If there’s one thing everybody loves about capitalism, it’s the fact that you have a wide variety of products that you’re free to choose from. If your budget is slightly higher than the average Joe’s, you can be sure that you’ll get a couple of features worth the money.
Some monocular models have much better zooming capabilities, rivaling even those of high-end binoculars. As such, you’ll be able to spot birds from a greater distance without the risk of disturbing them.
Premium models might also include a compass, which is useful if you ever find yourself lost in the woods. Combine that with your smartphone’s GPS capabilities, and you’ll have a much easier time getting back on track and going back home.
Yet another technical add-on for premium monoculars is a rangefinder. As the name implies, a rangefinder will show you the distance between you and the target you’re focusing on. If you’re a simple hobbyist, this might not seem all that useful, but if you’re a photography enthusiast or a hunter, having such a tool is a must.
Night vision is useful for obvious reasons. Maybe you’ll find yourself in a dense forest, or maybe you prefer birding during the night, in which case night vision is not only useful but imperative. And it will also help you spot potential danger in case you’re lurking in a forest at night, such as snakes or wolves.
Finally, probably the most useful for amateurs, a built-in image stabilizer will help you out immensely if your hands are shaking or if you want to focus slightly better on moving targets. And, in case you want to take pictures, the advantage should be already extremely obvious.
When you’re out and about in the woods, no one will probably consider having a monocular strange, but the same cannot be said about using it in public places. Some people might want to use their monocular for birding in the comfort of their parked car, but it might not be such a wise idea.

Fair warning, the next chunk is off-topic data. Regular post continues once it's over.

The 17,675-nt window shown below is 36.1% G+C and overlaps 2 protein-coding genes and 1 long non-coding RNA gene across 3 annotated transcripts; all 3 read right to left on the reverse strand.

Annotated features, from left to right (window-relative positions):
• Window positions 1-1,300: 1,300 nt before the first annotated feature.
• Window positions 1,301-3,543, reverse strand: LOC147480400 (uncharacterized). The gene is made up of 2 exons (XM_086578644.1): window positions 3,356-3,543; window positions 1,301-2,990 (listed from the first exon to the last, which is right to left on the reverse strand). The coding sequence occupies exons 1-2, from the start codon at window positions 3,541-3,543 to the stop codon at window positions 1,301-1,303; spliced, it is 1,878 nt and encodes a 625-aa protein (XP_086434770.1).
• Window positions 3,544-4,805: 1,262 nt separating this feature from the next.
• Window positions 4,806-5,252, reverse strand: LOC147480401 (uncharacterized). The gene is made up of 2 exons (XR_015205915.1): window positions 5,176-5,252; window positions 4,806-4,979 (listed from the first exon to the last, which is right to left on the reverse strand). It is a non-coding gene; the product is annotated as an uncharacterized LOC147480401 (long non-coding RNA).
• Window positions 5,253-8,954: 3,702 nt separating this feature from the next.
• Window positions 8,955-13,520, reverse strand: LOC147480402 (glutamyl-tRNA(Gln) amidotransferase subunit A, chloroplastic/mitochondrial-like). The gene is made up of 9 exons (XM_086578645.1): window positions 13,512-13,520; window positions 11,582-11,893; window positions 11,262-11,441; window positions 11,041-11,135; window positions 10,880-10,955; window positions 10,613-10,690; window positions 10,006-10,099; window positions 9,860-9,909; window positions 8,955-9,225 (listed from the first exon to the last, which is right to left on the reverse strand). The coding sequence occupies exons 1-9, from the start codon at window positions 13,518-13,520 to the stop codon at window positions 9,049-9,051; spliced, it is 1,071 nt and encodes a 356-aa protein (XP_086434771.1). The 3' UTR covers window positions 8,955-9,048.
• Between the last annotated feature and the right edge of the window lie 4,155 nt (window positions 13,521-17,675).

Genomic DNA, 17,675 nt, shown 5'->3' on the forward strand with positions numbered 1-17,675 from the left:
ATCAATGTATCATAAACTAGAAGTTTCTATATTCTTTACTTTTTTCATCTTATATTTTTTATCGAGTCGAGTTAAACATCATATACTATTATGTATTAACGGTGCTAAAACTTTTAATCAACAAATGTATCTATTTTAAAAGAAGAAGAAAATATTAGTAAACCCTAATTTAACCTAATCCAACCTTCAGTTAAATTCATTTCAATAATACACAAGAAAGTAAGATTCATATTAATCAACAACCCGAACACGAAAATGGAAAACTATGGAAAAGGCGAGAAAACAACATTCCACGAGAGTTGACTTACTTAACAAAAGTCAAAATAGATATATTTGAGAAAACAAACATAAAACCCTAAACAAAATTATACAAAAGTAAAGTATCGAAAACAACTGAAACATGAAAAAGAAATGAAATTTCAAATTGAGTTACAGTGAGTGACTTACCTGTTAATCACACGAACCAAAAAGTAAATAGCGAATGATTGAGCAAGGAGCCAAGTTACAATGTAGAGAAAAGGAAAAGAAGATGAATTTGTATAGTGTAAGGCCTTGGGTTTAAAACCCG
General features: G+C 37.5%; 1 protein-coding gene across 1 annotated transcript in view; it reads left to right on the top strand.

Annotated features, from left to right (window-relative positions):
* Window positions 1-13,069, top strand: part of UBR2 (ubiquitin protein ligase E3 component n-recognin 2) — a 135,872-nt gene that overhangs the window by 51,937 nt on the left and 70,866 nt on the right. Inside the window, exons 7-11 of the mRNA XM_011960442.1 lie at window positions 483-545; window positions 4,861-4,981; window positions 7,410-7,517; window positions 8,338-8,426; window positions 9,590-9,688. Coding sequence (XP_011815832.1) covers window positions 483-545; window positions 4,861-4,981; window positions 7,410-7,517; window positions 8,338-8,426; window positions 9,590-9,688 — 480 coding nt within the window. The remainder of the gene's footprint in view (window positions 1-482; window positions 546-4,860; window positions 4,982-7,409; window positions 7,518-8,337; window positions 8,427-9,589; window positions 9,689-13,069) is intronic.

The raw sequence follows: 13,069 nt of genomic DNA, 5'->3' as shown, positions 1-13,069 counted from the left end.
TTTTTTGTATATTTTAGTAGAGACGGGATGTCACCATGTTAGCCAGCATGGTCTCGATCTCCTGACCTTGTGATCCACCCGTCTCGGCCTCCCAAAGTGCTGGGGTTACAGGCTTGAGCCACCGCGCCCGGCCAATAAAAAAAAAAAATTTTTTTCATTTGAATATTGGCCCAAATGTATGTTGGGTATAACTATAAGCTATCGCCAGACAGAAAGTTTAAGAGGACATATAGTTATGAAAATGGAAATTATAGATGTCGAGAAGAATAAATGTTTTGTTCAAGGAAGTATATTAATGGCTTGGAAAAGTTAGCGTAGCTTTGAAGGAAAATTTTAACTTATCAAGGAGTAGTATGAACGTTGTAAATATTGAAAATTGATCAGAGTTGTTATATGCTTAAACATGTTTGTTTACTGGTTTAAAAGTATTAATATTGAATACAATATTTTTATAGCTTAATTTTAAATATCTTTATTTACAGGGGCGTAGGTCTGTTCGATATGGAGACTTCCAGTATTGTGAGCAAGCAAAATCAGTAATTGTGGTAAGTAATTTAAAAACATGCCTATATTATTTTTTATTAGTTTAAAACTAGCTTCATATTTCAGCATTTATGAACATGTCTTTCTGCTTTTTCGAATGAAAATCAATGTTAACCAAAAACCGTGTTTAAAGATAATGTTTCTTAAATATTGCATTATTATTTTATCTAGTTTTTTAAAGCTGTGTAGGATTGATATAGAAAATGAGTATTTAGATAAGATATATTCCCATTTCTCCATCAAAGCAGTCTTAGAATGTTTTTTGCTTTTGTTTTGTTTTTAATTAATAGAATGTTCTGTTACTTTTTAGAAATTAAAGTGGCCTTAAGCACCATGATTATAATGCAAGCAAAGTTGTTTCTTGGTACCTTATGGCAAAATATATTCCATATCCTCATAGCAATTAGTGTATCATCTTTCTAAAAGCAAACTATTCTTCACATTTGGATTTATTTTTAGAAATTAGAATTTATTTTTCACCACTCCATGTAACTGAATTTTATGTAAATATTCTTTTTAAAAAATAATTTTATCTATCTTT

You might attract unwanted attention from people who are, to a certain extent, rightfully paranoid. As such, you might find yourself questioned by the police, which will lead to a waste of your precious time and even a visit to the police station if the particular cop isn’t feeling too nice at the moment.
However, since monoculars are usually slim and short, you’ll have no problem hiding it and making it less obvious that you’re actively stalking something. Just keep in mind that if you do get spotted, it might appear weird to certain people. There’s no debating the advantage of monoculars when it comes to stealth in this situation.
If you were to be using binoculars, you’d have a far harder time trying to conceal them and avoiding suspicion.
Other practical uses for monoculars
If you want to take some wildlife photography, the best option is to use a spotting scope, but the next best thing is to use a monocular. Since a monocular is lightweight and compact, you’ll be able to take it out quickly to view a deer up close before it manages to spot you.
For visiting galleries, monoculars are also quite useful, especially if you have trouble reading small text. Many people use a monocular in a museum when trying to take in all the fine details of an ancient artifact. Speaking of museums and artifacts, a monocular will also help you see the fine fibers of a fossilized bone. Truly magnificent for history enthusiasts.
While binoculars are usually much better for birding, monoculars can also yield great results as long as you follow the aforementioned guidelines. We recommend monoculars to hobbyists and amateurs especially because of their low weight and ease of transportation.
For professionals, monoculars might seem like a joke. But just like with anything in life, this tool also has its purpose and its target audience. It’s up to you to decide whether a binocular or a monocular is the right choice.
Don’t forget to check our review articles for the best binoculars and monoculars on the market to make your purchasing decision that much easier. Good luck and good birding!